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LTJ Bukem in 2006
|Birth name||Danny Williamson|
|Also known as||The Bookworm, Apollo Two|
|Born||20 September 1967|
|Genres||Drum and bass, hardcore techno, breakbeat, trip hop, neo soul, funk|
|Occupation(s)||DJ, record producer|
|Labels||Good Looking Records, Looking Good, Cookin', Earth series|
LTJ Bukem (born Danny Williamson September 20, 1967) is a British drum and bass musician, producer and DJ. He and his record label Good Looking are most associated with the jazzy, atmospheric side of drum and bass music.
Life and career
He was trained as a classical pianist and discovered jazz fusion in his teenage years, having a jazz funk band at one stage. However, by the late 1980s he decided to become a DJ, and gained fame in the rave scene of the early 1990s. As a producer, he released a series of drum and bass tracks such as "Logical Progression" (1991), "Demon's Theme" (1992), "Atlantis" and "Music" (1993). His most notable release was the track "Horizons" (1995) which attained considerable popularity.
He then dipped in visibility as a producer, with his work running the London club night Speed and his record label Good Looking Records coming to the fore. A series of compilations entitled Logical Progression highlighted a jazz and ambient influenced side of drum and bass. The style became widely known as intelligent drum and bass, although Bukem himself was opposed to the moniker, unhappy with the implication that other styles of jungle were not intelligent. Bukem also explored the downtempo end of electronic lounge music, with sister label Cookin' and the Earth series of compilations. Some of the artists who rose to fame under Good Looking in this period include Blame, Seba, Big Bud, Blu Mar Ten, DJ Dream (Aslan Davis), Future Engineers, Tayla, Aquarius (an alias of Photek), Peshay, Source Direct and Artemis.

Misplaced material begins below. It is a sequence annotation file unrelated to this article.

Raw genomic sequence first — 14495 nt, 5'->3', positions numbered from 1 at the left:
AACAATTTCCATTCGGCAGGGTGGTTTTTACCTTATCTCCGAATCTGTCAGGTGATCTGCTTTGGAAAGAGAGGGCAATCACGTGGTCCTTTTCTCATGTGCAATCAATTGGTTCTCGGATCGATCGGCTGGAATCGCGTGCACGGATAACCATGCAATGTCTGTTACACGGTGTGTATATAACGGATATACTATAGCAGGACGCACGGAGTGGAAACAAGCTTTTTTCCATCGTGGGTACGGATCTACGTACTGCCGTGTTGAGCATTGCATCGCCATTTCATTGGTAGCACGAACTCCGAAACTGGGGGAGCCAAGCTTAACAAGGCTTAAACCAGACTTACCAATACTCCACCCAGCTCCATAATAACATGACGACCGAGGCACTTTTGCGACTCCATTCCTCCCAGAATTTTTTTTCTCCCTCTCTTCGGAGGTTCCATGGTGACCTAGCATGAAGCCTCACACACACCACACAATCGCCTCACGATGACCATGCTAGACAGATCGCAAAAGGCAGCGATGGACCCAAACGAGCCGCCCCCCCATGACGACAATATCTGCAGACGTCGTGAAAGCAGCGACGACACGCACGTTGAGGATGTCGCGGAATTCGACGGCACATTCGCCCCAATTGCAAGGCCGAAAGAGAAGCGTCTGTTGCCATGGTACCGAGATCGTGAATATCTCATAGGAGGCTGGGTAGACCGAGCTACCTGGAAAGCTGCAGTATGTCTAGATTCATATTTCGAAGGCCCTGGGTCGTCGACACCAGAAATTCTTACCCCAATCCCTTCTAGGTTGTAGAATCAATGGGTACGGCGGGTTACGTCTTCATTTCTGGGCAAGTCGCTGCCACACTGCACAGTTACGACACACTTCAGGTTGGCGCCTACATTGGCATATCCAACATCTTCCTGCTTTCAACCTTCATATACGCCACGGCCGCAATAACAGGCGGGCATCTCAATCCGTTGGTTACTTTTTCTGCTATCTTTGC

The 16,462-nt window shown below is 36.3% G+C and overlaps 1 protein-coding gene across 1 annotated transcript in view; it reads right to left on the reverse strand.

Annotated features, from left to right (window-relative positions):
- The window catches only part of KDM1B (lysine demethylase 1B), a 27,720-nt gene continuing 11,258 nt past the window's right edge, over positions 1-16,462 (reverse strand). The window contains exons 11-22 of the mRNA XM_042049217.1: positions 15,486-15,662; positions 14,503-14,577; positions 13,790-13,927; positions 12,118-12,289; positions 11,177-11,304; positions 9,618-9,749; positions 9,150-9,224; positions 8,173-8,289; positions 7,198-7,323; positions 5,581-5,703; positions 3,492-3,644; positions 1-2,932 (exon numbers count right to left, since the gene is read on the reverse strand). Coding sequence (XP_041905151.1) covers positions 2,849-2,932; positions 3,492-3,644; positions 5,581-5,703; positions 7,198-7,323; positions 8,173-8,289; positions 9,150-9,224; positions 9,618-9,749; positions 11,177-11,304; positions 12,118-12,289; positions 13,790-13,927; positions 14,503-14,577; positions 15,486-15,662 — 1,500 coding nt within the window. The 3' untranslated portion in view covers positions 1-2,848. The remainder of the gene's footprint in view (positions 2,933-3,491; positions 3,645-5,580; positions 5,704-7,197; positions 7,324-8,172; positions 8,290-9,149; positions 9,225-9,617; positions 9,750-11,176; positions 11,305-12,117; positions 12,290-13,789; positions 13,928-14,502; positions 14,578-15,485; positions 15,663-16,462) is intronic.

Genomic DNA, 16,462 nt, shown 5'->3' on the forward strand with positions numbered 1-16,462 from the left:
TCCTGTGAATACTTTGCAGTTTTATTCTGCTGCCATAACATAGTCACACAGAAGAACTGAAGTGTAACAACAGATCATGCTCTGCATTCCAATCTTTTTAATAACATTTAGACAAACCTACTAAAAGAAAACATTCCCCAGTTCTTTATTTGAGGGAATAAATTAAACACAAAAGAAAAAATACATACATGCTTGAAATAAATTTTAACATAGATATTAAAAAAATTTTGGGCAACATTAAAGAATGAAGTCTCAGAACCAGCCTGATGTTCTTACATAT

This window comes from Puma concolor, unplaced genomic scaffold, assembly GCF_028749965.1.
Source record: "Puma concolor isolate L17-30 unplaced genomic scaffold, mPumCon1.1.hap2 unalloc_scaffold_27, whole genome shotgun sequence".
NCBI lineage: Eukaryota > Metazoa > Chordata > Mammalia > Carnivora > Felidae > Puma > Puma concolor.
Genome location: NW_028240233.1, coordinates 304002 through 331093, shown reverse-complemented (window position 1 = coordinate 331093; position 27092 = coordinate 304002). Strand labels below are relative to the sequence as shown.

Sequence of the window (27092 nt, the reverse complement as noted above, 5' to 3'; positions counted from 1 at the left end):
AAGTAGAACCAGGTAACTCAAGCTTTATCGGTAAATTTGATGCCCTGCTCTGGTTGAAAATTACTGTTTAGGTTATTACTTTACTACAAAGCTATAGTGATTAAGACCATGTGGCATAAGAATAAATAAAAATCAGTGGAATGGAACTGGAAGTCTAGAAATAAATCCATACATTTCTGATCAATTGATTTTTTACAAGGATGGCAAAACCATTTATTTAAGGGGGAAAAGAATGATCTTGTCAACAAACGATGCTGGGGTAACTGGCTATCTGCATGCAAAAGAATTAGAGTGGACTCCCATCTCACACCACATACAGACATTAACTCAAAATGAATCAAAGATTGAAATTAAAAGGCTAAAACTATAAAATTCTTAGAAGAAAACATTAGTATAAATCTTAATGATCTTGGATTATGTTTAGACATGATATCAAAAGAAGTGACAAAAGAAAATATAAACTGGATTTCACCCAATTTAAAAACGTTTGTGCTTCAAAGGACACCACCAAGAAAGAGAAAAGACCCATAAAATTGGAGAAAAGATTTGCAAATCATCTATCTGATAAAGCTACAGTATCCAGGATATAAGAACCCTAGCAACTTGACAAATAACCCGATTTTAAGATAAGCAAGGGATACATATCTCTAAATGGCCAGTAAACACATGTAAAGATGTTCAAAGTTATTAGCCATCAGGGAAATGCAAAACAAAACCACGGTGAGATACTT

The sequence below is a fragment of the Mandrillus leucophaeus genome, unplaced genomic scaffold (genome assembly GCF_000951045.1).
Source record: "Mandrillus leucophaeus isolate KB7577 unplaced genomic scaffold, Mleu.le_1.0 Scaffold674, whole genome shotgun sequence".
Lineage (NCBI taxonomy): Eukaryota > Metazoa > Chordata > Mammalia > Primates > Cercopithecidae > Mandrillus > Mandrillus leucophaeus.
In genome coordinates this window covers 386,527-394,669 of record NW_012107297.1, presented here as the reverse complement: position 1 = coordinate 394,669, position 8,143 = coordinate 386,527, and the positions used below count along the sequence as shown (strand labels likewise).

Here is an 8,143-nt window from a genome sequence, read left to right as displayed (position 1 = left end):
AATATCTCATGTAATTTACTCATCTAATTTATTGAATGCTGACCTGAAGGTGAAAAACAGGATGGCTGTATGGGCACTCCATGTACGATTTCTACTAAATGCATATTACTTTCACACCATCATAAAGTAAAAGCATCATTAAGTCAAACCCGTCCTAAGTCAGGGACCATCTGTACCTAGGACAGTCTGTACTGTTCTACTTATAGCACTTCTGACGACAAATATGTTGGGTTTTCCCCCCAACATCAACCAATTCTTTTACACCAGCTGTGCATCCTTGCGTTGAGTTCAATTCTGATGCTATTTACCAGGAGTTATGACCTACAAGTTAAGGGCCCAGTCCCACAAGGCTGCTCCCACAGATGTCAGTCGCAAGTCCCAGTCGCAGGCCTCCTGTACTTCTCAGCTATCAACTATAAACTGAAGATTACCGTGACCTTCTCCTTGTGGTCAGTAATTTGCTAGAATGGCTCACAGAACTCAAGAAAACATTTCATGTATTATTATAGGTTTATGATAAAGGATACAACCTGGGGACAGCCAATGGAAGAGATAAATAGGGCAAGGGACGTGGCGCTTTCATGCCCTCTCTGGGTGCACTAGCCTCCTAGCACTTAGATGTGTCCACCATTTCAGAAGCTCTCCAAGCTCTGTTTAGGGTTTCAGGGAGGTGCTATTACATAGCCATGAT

On 16 July 1995 he did an Essential Mix alongside MC Conrad. In 1997 he remixed the James Bond theme for David Arnold's concept album of James Bond music Shaken and Stirred: The David Arnold James Bond Project. In 2000 he finally released a debut solo album, the double-CD Journey Inwards. The album heavily emphasised his jazz fusion influences. 2001 saw a remix of Herbie Hancock.
He ran the Speed clubnight in London with fellow drum and bass DJ Fabio.
He DJs extensively around the world, often under the 'Progression Sessions' or 'Bukem in Session' banners. However, his former companion and vocalist, MC Conrad left the label and ultimately their musical partnership in 2012.
In 2007, he revealed that he had found his biological birth mother, a Ugandan woman living in Paris that revealed that his father was Egyptian. 
Style and influences
Viewed as an innovator in the drum and bass style, Bukem is known for developing an accessible alternative to that hardcore genre's speedy, assaultive energies. His style pays homage to the Detroit-based sound of early techno, but Bukem also incorporates still earlier influences, particularly the mellow, melodic sonorities of 1970s era jazz fusion as exemplified by Lonnie Liston Smith and Roy Ayers. Early in his career, Bukem was identified for his response to the "almost paranoid hyperkinesis" of breakbeat-based house music, and specifically for his reservations regarding the overbearing force of the hardcore mentality.